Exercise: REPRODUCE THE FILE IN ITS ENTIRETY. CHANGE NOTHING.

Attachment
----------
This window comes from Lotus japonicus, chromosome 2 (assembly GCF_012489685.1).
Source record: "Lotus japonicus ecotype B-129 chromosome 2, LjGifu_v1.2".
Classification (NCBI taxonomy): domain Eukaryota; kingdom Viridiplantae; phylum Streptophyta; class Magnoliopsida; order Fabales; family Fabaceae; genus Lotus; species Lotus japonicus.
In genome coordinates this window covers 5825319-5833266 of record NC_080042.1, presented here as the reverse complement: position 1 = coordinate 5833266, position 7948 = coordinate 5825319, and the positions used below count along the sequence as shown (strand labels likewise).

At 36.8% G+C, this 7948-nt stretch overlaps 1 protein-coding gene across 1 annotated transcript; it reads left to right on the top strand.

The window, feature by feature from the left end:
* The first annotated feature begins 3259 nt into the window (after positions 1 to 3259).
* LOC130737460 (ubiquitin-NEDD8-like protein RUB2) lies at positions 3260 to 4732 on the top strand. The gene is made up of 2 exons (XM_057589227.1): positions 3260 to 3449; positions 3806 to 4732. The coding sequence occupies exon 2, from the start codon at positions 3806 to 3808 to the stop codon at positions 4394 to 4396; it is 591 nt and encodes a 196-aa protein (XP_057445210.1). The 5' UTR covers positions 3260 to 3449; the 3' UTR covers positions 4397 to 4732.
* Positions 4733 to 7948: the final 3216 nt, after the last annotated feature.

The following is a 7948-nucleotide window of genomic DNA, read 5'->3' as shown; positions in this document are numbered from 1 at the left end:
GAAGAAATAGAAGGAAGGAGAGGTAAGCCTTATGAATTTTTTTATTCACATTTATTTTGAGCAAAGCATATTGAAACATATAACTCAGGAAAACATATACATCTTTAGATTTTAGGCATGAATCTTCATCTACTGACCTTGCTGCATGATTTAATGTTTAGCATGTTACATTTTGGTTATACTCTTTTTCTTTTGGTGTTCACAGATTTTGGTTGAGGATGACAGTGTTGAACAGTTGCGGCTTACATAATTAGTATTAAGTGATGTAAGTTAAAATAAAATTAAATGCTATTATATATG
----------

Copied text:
This window comes from Lotus japonicus, chromosome 2 (assembly GCF_012489685.1).
Source record: "Lotus japonicus ecotype B-129 chromosome 2, LjGifu_v1.2".
Classification (NCBI taxonomy): domain Eukaryota; kingdom Viridiplantae; phylum Streptophyta; class Magnoliopsida; order Fabales; family Fabaceae; genus Lotus; species Lotus japonicus.
In genome coordinates this window covers 5825319-5833266 of record NC_080042.1, presented here as the reverse complement: position 1 = coordinate 5833266, position 7948 = coordinate 5825319, and the positions used below count along the sequence as shown (strand labels likewise).

At 36.8% G+C, this 7948-nt stretch overlaps 1 protein-coding gene across 1 annotated transcript; it reads left to right on the top strand.

The window, feature by feature from the left end:
* The first annotated feature begins 3259 nt into the window (after positions 1 to 3259).
* LOC130737460 (ubiquitin-NEDD8-like protein RUB2) lies at positions 3260 to 4732 on the top strand. The gene is made up of 2 exons (XM_057589227.1): positions 3260 to 3449; positions 3806 to 4732. The coding sequence occupies exon 2, from the start codon at positions 3806 to 3808 to the stop codon at positions 4394 to 4396; it is 591 nt and encodes a 196-aa protein (XP_057445210.1). The 5' UTR covers positions 3260 to 3449; the 3' UTR covers positions 4397 to 4732.
* Positions 4733 to 7948: the final 3216 nt, after the last annotated feature.

The following is a 7948-nucleotide window of genomic DNA, read 5'->3' as shown; positions in this document are numbered from 1 at the left end:
GAAGAAATAGAAGGAAGGAGAGGTAAGCCTTATGAATTTTTTTATTCACATTTATTTTGAGCAAAGCATATTGAAACATATAACTCAGGAAAACATATACATCTTTAGATTTTAGGCATGAATCTTCATCTACTGACCTTGCTGCATGATTTAATGTTTAGCATGTTACATTTTGGTTATACTCTTTTTCTTTTGGTGTTCACAGATTTTGGTTGAGGATGACAGTGTTGAACAGTTGCGGCTTACATAATTAGTATTAAGTGATGTAAGTTAAAATAAAATTAAATGCTATTATATATG